But the songs are real and they’re transparent and mostly anybody’s thinking about them anyway. No gospel artist really wanted to challenge that because we knew if we talked about love, in relationship to a man and a woman, then we would be ostracized and people would walk away and say, “He's trying to go secular,” or “He's trying to do this.”

It didn’t really bother me none. I’ve had 32 years (in the music business) and people who know me now know that I'm not getting to end of my rope, getting crazy. But this is a very important subject to God and this is an important subject to the people. We’re just running away from it, sometimes as Christians.

We run away from that subject of love and relationships and we don’t mind talking about it from a pulpit experience, like, “This is what you do: a man should always love his wife; man should love his wife as Christ loved the church.” We like saying that and we’re safe, but not just really getting down and transparent about how we feel about love.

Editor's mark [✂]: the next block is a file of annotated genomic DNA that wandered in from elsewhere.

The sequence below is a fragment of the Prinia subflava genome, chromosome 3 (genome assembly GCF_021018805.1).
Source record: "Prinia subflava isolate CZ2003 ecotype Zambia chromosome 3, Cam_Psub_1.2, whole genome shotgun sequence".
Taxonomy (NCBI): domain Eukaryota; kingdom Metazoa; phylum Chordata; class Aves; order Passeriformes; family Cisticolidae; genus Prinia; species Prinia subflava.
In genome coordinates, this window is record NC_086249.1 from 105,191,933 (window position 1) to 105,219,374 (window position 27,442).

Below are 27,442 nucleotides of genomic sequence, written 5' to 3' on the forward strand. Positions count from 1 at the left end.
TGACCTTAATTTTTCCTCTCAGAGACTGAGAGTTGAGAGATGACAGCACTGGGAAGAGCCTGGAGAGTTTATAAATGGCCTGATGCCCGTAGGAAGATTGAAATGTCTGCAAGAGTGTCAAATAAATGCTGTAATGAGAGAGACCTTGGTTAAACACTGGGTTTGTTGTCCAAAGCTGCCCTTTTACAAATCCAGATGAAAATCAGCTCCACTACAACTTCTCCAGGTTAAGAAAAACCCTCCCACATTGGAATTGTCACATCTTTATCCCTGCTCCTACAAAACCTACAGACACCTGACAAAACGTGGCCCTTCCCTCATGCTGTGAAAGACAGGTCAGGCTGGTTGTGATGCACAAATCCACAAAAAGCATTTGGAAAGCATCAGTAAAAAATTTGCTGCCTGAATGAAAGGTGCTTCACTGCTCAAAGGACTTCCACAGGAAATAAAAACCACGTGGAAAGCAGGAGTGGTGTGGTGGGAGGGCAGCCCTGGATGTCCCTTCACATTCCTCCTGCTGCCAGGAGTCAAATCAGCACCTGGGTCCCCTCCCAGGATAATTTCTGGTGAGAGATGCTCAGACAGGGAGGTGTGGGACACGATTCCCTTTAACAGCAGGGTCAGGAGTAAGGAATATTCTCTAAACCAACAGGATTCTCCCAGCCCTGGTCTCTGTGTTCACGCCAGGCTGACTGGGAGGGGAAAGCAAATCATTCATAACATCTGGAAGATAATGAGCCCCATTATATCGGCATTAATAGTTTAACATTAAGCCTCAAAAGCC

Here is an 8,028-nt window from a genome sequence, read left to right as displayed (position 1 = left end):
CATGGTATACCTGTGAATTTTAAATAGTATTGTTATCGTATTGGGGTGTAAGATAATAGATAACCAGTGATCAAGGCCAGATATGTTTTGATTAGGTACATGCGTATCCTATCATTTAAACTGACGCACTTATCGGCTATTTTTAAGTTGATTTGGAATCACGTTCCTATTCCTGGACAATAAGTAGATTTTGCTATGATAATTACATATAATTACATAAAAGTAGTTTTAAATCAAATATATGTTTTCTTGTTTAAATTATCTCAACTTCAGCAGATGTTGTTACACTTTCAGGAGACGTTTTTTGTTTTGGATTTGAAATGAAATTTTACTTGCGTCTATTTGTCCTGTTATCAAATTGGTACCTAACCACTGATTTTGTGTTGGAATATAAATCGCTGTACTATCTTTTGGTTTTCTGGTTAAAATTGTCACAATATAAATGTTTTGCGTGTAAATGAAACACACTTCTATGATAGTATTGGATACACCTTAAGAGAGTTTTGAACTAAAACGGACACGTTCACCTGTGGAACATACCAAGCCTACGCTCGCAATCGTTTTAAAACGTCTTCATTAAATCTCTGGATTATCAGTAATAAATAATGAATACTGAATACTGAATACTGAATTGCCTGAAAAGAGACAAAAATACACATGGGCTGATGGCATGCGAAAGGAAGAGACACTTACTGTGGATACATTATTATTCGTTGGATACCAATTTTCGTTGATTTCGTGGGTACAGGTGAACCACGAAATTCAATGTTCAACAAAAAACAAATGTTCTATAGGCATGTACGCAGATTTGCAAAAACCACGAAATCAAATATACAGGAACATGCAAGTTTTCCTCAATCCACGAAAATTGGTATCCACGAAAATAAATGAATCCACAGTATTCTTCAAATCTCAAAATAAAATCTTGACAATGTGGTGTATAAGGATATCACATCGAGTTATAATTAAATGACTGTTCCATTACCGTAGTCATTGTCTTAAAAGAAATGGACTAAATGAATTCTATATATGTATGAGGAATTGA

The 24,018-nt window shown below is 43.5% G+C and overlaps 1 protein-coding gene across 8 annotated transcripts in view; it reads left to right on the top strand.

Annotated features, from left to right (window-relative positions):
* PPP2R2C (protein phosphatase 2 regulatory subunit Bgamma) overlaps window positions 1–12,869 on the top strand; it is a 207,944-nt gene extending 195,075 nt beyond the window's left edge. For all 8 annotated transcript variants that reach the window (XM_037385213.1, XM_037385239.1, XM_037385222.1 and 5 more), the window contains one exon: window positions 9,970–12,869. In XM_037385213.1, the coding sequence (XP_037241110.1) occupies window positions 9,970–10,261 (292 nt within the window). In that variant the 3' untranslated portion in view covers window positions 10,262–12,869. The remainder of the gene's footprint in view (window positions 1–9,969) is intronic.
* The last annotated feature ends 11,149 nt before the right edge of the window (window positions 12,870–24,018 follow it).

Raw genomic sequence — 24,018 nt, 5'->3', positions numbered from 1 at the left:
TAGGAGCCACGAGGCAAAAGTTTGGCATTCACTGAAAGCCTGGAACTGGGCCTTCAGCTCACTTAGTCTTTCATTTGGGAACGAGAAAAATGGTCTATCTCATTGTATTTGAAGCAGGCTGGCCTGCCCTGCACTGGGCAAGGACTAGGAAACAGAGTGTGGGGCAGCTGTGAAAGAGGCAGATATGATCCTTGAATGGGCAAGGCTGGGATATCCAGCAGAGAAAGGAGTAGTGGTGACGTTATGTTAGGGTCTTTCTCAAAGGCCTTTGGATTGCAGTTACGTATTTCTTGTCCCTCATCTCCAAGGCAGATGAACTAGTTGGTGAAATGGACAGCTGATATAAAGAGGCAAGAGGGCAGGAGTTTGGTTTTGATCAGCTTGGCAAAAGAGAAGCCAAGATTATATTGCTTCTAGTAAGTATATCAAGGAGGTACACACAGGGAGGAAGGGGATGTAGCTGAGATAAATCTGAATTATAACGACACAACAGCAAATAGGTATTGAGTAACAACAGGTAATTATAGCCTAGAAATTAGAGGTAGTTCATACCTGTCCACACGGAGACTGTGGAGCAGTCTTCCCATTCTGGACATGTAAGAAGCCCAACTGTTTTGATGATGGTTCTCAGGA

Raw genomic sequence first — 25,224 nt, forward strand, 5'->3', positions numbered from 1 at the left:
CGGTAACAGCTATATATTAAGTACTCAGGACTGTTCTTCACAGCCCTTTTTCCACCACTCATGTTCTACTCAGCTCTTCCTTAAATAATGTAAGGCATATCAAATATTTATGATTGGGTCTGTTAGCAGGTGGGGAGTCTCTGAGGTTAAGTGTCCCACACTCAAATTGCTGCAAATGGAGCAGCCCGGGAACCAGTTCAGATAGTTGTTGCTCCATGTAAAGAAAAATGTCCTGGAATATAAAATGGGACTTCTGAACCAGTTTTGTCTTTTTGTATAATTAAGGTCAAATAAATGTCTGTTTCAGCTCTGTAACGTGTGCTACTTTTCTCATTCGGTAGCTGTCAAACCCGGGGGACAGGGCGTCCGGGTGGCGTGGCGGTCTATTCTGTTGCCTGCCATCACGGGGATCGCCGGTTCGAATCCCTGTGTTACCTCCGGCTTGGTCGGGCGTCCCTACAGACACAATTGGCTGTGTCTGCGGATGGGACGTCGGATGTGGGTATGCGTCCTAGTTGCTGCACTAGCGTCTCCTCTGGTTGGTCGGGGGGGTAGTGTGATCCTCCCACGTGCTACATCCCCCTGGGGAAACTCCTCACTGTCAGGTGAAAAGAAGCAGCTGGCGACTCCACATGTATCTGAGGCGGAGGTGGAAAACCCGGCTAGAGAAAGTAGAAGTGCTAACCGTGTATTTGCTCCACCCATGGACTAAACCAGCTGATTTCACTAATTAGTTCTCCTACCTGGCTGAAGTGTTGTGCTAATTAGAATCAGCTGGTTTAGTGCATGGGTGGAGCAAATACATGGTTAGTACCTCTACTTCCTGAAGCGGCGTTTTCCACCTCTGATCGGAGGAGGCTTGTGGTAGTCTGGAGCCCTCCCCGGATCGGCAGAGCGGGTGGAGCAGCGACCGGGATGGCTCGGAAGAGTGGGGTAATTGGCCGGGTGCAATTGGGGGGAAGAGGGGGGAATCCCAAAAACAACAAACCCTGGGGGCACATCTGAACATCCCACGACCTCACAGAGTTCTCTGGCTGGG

Most of us are looking for it-we’re all looking for it. We try to make our relationships better, we want better marriages, but most of our stuff is jacked up. I just refuse to look the other way on it, but I'm not the relationship doctor, so that was probably is it for this cycle on the label.

I already have the next two projects, two to three projects in mind, and they were there, everything was kind of lined up before. So, that’s probably it, but there probably will be television or movies or something of that magnitude that I'm going to stick with.

Do you have any collaborations with T.D. Jakes planned?

That's my pastor, so I’m always kind of keeping in touch with him, about us working together and it's not a rush. It's one of those things that I want to stand back and let it happen organically because I didn’t come down here to just bombard him with my stuff. So, at the right time it will happen. I'm looking forward to it.